A brace of Chinook helicopters are to be deployed to the Falkland Islands to deter an increasingly belligerent government in Buenos Aires. Speaking in the Commons on Tuesday, Defence Secretary Michael Fallon revealed that the transport aircraft would help bolster defence of the disputed archipelago amid fears of a second invasion.
Fallon said the helicopters would enable the islands' garrison to mount a "swift and decisive response" to any "emerging incidents", and that the government would install an enhanced communications system at the military headquarters at Mount Pleasant as well as putting in place plans to replace the Rapier air defence missiles when they go out of service at the end of the decade.
The Falkland Islands patrol vessel -- currently HMS Clyde -- would also be maintained, Fallon added. "The review we have undertaken confirms our commitment to the Falkland Islands. We will continue to defend the right of the islanders and to maintain their way of life against whatever threats may arise," he said.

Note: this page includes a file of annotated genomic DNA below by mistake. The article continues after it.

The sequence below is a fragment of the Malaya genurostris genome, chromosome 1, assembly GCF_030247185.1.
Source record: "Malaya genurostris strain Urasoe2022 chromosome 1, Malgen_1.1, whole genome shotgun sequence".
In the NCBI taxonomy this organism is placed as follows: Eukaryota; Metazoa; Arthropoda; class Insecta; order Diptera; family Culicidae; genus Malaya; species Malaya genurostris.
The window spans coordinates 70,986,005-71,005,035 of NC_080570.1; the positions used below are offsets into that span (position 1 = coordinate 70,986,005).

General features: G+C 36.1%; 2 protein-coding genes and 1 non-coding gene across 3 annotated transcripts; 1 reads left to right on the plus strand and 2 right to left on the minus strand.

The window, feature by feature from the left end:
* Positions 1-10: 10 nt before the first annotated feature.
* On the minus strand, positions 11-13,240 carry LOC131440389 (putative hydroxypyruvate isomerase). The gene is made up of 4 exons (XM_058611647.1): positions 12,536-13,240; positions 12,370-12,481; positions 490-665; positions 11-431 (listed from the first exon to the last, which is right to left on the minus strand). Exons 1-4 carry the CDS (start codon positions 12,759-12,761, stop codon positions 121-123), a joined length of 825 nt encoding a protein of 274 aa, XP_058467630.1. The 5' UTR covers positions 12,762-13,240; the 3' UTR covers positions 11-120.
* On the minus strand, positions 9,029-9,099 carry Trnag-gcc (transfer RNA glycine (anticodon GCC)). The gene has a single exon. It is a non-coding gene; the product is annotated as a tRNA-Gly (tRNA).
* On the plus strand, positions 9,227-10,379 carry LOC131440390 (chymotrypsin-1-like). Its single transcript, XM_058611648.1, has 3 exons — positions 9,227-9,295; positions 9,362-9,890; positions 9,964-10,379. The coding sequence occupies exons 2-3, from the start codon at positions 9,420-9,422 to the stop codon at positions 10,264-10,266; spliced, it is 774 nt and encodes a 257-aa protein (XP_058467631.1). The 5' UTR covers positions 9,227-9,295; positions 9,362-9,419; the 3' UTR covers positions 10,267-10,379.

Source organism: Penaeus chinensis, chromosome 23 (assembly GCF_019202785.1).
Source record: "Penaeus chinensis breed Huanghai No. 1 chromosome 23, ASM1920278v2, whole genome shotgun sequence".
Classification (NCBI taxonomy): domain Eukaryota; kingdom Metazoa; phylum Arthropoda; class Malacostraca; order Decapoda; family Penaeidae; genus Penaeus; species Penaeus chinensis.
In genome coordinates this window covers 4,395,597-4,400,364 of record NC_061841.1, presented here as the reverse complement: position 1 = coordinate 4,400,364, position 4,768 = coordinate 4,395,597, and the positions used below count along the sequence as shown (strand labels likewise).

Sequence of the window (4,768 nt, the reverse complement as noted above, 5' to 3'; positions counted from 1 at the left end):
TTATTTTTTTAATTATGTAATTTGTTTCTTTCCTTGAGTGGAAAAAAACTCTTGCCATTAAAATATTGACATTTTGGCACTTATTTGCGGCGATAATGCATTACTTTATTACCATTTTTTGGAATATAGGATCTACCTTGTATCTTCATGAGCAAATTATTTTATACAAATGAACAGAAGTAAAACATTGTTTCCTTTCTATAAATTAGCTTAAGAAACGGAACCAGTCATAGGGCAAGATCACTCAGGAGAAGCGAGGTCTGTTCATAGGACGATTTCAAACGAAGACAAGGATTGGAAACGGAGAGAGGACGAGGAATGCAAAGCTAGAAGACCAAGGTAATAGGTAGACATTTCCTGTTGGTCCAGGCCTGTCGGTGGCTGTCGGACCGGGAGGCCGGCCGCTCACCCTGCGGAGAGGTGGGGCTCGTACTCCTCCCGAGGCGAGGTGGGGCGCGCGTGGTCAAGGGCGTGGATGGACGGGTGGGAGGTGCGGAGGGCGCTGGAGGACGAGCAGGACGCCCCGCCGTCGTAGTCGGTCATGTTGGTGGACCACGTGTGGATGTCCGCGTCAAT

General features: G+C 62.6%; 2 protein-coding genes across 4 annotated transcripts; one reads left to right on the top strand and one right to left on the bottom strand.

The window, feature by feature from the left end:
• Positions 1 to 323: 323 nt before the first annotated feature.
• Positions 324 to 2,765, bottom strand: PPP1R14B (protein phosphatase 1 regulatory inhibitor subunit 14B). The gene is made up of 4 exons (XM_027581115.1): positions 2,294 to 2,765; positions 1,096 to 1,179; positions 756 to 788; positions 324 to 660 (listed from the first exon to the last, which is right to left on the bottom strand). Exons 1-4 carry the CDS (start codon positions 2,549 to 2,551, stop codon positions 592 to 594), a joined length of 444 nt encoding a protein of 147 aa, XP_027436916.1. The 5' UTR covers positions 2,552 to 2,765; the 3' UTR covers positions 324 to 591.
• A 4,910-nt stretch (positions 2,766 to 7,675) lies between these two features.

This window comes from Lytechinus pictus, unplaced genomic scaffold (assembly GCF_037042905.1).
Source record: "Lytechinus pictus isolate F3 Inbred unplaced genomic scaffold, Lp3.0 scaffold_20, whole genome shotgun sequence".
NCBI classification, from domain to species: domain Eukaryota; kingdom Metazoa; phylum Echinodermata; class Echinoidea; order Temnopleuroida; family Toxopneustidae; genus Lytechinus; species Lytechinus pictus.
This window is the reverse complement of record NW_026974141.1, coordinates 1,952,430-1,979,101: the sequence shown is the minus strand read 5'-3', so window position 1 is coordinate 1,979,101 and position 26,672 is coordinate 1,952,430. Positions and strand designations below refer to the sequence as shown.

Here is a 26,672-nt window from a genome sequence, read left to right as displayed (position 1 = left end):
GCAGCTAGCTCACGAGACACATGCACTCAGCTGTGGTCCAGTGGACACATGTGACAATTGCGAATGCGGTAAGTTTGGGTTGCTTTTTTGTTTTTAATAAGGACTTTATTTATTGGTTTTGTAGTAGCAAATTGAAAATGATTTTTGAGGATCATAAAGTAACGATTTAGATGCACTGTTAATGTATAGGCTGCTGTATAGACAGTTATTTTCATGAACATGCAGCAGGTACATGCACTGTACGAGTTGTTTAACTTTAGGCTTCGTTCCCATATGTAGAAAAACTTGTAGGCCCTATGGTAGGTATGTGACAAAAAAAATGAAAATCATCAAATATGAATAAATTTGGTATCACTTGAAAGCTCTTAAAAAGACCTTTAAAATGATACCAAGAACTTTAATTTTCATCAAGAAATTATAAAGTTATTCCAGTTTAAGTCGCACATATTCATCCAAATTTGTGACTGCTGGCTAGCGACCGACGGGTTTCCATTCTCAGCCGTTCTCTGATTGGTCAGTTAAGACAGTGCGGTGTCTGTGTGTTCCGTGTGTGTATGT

A Royal Air Force Chinook helicopter flies over the city's centre as a memorial service to mark the end of Britain's combat operations is held at St Paul's Cathedral in central London on March 13, 2015
There are currently 1,200 British armed forces and civilian personnel, including 150 infantry troops, based on the islands. The two Chinooks -- which were withdrawn from the islands in 2006 to be deployed in Afghanistan -- will become operational from the middle of next year. The move comes amid reports that Russia is working on an agreement to lease 12 long-range Sukhoi SU-24 bombers to Argentina which could be used to support a renewed attack.
Speaking on Tuesday morning on the BBC Radio 4 Today programme, Fallon said the deal was so far unconfirmed but that Britain had to take account of any future possible threat to the islands. "The threat remains. It is a very live threat. We have to respond to it," he said. "Argentina still, sadly, maintains its claim to the islands 30 or more years after the original invasion and the war and we have to respond to that."
The long-running dispute over the sovereignty of the British overseas territory, which Argentina calls Las Malvinas, has surfaced again in recent years under the presidency of Cristina Fernandez de Kirchner.
Below are the members of the British cabinet during the time of the 1982 Falklands War: